A System That Makes You Breakable
Between the World and Me

Stein, Leighton

Publisher:  Against the Current
Date Written:  01/11/2015
Year Published:  2015  
Resource Type:  Article
Cx Number:  CX21297

Book review of Ta-Nehisi Coates' Between the World and Me.



Throughout this essay-as-letter, Coates tacitly implies a question. What is it that obscures or impedes his contact with the world? Only "White America" determined "to protect its exclusive power to dominate and control our bodies," determined to believe "that what they have named us matters more than anything we could ever actually do."

One might wonder if he offers some solution, if he reaches out an olive branch to the America filled with "unworried boys... pie and pot roast... white fences and green lawns." Coates is frankly a pessimist, placing no belief in the Dreamers, a term meant to capture the mythology of innocence and exceptionalism and inevitable progress - no belief in them who perfected their techniques for profit extraction on Black bodies, transfiguring sweat and blood "into sugar, tobacco, cotton and gold," and who’ve now imposed their schemes upon the earth itself.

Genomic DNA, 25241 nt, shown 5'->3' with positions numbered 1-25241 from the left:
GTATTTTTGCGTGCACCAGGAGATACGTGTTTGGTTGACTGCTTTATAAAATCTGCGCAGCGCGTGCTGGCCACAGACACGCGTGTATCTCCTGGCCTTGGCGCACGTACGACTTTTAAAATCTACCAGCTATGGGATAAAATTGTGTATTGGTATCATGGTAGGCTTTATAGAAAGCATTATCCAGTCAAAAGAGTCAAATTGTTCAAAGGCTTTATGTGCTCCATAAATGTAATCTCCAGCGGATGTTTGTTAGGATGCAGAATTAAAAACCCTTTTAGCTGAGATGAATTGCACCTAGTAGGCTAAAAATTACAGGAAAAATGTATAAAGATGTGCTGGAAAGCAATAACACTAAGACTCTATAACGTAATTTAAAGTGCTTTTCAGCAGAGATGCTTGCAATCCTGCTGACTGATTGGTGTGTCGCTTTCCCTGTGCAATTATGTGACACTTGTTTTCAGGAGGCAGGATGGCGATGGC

But his pessimism is filtered through a blues sensibility. Repudiating recourse to a "comforting narrative of divine law," and to some grand arch of redemptive of justice, wavering on the line that divides hope from despair, he recognizes that struggle is "the only portion of this world under your control," to struggle against the disease of self-hatred and to see without "eyes... blindfolded by fear," and to embrace Black power, a "deep knowledge of how fragile everything is."
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